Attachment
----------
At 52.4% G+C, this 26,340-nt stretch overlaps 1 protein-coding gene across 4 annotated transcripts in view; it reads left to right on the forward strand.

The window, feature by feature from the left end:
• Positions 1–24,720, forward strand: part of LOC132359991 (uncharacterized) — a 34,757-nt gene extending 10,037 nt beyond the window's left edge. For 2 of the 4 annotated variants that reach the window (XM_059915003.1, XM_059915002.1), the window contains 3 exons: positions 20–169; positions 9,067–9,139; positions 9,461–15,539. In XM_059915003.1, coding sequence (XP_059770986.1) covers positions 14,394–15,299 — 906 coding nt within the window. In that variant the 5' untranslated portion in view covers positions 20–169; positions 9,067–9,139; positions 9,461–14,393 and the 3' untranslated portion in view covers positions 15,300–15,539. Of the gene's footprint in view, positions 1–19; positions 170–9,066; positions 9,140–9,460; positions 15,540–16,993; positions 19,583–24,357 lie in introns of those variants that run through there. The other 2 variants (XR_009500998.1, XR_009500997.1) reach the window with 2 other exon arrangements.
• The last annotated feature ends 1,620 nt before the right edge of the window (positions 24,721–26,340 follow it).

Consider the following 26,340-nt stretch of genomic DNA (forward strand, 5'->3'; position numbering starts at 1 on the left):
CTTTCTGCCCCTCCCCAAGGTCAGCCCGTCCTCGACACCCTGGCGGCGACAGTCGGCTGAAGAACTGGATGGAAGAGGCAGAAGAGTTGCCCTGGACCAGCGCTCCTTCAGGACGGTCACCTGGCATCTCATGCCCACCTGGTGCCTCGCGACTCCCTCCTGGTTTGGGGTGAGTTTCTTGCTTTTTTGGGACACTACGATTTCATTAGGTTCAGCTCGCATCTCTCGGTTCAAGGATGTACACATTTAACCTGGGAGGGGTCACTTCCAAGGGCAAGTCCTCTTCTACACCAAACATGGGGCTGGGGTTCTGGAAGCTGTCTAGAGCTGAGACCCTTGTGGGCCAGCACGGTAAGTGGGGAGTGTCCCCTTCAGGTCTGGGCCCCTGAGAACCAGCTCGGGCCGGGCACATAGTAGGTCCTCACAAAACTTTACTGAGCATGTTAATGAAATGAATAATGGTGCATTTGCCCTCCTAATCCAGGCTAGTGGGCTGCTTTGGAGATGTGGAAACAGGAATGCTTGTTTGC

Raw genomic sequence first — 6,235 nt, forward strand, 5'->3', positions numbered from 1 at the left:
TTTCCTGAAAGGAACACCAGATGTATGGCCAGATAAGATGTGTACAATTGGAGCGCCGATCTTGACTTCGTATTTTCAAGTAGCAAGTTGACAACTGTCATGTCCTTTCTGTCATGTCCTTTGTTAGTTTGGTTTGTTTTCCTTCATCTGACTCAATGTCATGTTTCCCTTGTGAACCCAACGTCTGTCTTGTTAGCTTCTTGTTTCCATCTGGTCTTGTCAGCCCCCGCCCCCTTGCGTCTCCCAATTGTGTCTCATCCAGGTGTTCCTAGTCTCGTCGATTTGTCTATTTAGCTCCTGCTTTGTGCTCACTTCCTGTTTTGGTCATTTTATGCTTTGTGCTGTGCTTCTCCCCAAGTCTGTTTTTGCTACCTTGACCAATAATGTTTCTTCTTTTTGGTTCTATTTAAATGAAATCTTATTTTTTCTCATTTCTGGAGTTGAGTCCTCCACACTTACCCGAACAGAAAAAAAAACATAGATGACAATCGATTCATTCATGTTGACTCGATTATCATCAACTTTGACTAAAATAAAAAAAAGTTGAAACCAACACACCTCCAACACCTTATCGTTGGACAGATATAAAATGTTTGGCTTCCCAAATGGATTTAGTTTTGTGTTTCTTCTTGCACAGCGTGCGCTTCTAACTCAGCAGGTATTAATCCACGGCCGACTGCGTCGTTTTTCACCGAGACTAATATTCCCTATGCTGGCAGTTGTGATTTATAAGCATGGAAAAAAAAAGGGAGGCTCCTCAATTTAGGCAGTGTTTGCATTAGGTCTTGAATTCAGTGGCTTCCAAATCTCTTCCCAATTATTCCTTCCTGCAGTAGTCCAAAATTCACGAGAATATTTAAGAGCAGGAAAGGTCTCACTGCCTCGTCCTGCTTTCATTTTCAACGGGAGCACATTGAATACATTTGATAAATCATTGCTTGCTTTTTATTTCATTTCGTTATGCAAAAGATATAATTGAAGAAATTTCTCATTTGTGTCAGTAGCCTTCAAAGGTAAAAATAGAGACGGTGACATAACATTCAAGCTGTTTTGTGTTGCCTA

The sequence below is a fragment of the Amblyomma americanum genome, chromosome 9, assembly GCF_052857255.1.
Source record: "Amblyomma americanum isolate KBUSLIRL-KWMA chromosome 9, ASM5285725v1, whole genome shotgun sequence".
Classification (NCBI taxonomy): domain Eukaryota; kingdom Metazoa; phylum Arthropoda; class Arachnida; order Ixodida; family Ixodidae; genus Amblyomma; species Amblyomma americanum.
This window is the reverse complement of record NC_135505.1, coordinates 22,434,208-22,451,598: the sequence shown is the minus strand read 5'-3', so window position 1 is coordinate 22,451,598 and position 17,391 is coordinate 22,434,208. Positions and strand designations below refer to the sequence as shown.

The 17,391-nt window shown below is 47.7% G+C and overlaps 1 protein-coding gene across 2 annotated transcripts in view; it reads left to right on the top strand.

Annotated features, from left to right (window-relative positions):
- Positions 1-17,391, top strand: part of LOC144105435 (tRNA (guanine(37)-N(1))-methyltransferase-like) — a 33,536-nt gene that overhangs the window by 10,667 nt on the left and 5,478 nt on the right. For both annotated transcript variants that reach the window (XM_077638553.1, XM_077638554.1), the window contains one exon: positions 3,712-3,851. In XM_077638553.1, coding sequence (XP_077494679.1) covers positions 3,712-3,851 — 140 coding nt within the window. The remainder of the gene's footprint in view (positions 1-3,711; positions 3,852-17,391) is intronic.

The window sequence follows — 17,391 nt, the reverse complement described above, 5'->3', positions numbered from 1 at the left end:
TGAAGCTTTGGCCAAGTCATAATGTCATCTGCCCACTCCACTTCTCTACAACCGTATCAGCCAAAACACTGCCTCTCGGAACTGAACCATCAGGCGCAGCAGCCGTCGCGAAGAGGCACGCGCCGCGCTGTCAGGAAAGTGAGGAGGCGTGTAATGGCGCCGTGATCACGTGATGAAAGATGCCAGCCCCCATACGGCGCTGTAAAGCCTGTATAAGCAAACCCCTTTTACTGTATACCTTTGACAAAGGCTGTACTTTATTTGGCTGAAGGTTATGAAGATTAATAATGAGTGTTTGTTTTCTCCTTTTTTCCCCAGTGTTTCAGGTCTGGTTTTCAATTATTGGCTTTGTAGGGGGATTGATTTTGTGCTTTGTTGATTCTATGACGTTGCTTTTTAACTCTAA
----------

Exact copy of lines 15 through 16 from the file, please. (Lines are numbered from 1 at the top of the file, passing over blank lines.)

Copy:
- Positions 1-17,391, top strand: part of LOC144105435 (tRNA (guanine(37)-N(1))-methyltransferase-like) — a 33,536-nt gene that overhangs the window by 10,667 nt on the left and 5,478 nt on the right. For both annotated transcript variants that reach the window (XM_077638553.1, XM_077638554.1), the window contains one exon: positions 3,712-3,851. In XM_077638553.1, coding sequence (XP_077494679.1) covers positions 3,712-3,851 — 140 coding nt within the window. The remainder of the gene's footprint in view (positions 1-3,711; positions 3,852-17,391) is intronic.

The window sequence follows — 17,391 nt, the reverse complement described above, 5'->3', positions numbered from 1 at the left end: